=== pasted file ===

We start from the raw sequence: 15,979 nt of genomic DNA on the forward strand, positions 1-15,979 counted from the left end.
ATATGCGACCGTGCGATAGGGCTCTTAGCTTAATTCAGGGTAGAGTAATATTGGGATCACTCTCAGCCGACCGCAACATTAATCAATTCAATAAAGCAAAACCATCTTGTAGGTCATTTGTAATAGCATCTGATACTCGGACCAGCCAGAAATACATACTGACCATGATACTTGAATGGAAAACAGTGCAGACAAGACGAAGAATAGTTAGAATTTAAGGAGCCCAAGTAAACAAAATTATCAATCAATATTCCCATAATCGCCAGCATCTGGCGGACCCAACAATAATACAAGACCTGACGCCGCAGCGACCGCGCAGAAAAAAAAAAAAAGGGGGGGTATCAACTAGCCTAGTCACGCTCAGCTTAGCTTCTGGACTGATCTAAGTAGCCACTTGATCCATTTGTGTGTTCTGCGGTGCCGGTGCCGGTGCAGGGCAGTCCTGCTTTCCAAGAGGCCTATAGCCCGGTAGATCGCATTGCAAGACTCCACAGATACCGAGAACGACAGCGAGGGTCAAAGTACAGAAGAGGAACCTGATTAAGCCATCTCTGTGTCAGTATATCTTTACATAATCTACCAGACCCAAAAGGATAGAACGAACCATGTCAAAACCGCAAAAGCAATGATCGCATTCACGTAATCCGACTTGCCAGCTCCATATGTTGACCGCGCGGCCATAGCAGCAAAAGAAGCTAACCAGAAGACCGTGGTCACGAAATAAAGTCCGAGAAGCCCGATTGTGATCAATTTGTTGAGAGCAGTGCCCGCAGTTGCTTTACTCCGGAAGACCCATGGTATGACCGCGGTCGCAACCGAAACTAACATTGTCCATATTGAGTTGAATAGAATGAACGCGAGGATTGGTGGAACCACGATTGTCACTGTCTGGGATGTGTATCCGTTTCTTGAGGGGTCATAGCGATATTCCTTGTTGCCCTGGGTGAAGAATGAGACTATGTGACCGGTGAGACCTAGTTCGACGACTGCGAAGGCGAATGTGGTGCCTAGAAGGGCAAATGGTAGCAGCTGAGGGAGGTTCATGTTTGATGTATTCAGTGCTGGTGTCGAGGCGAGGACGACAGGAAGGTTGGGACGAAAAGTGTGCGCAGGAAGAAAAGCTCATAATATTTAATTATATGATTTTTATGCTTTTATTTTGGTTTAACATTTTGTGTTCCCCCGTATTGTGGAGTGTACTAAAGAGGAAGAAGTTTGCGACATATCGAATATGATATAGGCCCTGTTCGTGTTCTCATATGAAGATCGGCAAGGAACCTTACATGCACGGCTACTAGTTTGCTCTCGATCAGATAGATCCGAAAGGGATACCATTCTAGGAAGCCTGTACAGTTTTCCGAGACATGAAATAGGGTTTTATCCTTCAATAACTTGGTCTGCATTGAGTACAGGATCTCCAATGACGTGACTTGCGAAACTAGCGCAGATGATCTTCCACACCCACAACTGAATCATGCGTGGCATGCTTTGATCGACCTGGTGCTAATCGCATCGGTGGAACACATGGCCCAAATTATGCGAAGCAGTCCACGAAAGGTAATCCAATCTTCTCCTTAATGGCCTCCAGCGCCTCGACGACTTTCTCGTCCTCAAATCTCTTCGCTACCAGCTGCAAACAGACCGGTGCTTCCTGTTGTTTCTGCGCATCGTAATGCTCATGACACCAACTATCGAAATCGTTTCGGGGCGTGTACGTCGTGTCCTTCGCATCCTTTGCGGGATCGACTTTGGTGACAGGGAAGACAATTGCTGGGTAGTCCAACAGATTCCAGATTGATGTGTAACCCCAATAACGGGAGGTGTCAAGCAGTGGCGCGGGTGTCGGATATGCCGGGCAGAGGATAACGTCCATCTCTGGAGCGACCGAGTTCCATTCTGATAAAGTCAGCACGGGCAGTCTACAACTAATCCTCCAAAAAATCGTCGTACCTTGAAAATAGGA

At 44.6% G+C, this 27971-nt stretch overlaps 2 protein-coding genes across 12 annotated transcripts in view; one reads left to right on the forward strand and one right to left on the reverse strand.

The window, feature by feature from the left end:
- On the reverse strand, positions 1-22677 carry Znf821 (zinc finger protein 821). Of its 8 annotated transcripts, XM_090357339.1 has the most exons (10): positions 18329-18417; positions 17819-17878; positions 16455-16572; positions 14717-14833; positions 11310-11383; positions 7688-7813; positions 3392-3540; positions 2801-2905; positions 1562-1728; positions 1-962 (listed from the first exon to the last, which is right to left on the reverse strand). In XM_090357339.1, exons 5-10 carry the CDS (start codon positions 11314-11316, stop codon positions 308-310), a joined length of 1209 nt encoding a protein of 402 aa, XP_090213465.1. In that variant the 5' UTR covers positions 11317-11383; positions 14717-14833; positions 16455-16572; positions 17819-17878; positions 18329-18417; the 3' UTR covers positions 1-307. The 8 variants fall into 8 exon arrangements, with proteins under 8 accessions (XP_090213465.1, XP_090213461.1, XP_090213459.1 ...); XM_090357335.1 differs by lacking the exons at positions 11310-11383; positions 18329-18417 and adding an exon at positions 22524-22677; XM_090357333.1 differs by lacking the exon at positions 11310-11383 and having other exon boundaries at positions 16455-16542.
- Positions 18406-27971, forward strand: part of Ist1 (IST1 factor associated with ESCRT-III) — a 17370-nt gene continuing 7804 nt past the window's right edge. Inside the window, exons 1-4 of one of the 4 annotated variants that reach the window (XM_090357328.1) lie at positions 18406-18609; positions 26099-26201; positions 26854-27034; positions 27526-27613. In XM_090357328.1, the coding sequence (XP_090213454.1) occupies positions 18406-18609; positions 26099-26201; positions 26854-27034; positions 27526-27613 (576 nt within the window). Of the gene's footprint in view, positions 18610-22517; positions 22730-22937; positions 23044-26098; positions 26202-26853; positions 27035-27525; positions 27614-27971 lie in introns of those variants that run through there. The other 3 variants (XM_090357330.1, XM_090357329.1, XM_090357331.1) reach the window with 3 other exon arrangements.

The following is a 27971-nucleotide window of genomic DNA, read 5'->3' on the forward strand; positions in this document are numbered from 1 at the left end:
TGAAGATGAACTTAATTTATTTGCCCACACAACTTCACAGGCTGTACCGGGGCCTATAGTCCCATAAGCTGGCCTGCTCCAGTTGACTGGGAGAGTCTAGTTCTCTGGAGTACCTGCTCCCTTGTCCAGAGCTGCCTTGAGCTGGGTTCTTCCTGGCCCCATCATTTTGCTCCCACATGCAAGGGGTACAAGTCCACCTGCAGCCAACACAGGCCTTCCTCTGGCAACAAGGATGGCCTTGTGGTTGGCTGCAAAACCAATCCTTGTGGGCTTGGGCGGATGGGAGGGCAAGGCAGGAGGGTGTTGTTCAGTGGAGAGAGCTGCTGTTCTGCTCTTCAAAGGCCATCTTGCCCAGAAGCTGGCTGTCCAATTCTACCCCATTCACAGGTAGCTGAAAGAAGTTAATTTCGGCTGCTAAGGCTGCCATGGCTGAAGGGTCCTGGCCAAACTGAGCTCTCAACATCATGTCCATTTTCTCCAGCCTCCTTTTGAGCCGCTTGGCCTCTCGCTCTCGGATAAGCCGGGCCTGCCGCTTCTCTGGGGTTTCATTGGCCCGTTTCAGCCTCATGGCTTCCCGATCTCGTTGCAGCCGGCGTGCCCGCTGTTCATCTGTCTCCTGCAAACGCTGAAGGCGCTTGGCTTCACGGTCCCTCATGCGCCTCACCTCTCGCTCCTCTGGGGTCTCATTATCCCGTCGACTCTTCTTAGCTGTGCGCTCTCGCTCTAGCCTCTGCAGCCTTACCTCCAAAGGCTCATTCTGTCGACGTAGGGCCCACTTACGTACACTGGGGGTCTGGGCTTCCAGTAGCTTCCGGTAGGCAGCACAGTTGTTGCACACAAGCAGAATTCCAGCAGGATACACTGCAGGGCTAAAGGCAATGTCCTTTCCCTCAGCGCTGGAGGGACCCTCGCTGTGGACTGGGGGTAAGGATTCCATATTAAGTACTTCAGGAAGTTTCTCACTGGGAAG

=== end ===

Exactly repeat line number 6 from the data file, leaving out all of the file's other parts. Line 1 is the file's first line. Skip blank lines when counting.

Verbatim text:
- Positions 18406-27971, forward strand: part of Ist1 (IST1 factor associated with ESCRT-III) — a 17370-nt gene continuing 7804 nt past the window's right edge. Inside the window, exons 1-4 of one of the 4 annotated variants that reach the window (XM_090357328.1) lie at positions 18406-18609; positions 26099-26201; positions 26854-27034; positions 27526-27613. In XM_090357328.1, the coding sequence (XP_090213454.1) occupies positions 18406-18609; positions 26099-26201; positions 26854-27034; positions 27526-27613 (576 nt within the window). Of the gene's footprint in view, positions 18610-22517; positions 22730-22937; positions 23044-26098; positions 26202-26853; positions 27035-27525; positions 27614-27971 lie in introns of those variants that run through there. The other 3 variants (XM_090357330.1, XM_090357329.1, XM_090357331.1) reach the window with 3 other exon arrangements.